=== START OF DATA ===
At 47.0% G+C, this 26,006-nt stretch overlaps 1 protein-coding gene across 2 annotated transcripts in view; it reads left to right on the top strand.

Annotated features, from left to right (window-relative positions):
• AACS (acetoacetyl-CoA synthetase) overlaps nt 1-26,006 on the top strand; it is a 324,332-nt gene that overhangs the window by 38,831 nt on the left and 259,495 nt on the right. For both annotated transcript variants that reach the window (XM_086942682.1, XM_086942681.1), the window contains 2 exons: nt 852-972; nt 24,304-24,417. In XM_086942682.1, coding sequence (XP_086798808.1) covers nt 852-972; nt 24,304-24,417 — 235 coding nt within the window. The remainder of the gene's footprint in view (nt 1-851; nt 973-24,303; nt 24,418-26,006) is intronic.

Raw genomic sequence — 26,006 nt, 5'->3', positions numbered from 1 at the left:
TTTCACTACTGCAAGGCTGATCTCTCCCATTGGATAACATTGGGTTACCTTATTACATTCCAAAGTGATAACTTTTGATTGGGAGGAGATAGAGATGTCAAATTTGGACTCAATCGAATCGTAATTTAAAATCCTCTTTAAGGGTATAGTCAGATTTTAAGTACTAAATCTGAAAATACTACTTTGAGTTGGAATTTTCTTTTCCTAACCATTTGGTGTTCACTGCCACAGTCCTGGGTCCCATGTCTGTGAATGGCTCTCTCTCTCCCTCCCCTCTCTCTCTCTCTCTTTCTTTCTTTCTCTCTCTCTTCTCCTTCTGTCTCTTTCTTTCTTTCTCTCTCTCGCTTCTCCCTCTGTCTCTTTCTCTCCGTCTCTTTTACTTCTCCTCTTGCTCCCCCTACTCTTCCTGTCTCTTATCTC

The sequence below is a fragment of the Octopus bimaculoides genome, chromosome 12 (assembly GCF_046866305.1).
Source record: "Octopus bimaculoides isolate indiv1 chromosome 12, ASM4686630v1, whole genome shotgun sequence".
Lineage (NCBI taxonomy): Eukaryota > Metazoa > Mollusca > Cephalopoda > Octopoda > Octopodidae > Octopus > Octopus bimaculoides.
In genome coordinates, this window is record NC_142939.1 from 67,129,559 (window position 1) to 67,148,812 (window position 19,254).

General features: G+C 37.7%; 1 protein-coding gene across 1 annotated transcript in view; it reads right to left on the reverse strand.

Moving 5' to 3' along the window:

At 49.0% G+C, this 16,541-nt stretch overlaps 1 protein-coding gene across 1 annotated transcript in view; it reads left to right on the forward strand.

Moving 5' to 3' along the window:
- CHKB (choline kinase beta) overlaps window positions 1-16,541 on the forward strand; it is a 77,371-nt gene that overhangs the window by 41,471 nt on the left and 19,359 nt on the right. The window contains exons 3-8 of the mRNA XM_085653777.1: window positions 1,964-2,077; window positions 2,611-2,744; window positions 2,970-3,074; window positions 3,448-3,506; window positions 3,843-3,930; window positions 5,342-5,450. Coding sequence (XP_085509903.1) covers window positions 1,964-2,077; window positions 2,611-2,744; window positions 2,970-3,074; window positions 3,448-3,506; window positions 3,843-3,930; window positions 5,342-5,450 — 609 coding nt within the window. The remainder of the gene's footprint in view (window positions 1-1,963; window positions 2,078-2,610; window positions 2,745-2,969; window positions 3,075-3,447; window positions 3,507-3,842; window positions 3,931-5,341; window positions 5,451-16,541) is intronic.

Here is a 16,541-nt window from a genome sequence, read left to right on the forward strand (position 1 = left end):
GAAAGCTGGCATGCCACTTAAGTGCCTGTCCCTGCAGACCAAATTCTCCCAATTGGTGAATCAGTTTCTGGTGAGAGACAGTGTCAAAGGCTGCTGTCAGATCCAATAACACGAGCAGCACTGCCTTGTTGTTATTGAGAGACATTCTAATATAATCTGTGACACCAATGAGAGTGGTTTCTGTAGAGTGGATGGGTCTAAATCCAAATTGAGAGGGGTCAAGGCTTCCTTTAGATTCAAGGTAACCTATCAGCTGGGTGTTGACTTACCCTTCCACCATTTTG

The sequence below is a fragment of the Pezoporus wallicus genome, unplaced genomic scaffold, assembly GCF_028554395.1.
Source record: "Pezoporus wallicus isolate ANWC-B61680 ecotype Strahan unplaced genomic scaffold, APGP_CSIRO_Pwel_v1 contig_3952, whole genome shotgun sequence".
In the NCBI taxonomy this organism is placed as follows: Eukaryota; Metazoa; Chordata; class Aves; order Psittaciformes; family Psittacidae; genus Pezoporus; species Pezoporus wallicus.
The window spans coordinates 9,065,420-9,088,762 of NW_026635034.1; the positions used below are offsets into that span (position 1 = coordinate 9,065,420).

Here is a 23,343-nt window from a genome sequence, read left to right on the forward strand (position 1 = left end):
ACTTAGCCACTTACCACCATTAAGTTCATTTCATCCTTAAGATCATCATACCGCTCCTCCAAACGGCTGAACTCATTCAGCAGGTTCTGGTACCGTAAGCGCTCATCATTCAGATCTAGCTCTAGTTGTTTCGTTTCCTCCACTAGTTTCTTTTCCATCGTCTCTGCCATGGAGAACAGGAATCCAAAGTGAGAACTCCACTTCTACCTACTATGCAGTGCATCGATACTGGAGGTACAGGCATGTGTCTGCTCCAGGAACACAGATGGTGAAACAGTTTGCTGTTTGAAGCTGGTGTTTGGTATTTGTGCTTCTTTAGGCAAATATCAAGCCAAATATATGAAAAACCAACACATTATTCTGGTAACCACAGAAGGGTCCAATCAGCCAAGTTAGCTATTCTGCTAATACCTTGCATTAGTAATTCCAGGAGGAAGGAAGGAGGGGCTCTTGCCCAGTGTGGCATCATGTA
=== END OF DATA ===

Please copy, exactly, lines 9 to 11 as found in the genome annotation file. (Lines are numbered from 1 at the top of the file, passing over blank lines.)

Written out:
In genome coordinates, this window is record NC_142939.1 from 67,129,559 (window position 1) to 67,148,812 (window position 19,254).

General features: G+C 37.7%; 1 protein-coding gene across 1 annotated transcript in view; it reads right to left on the reverse strand.

Moving 5' to 3' along the window: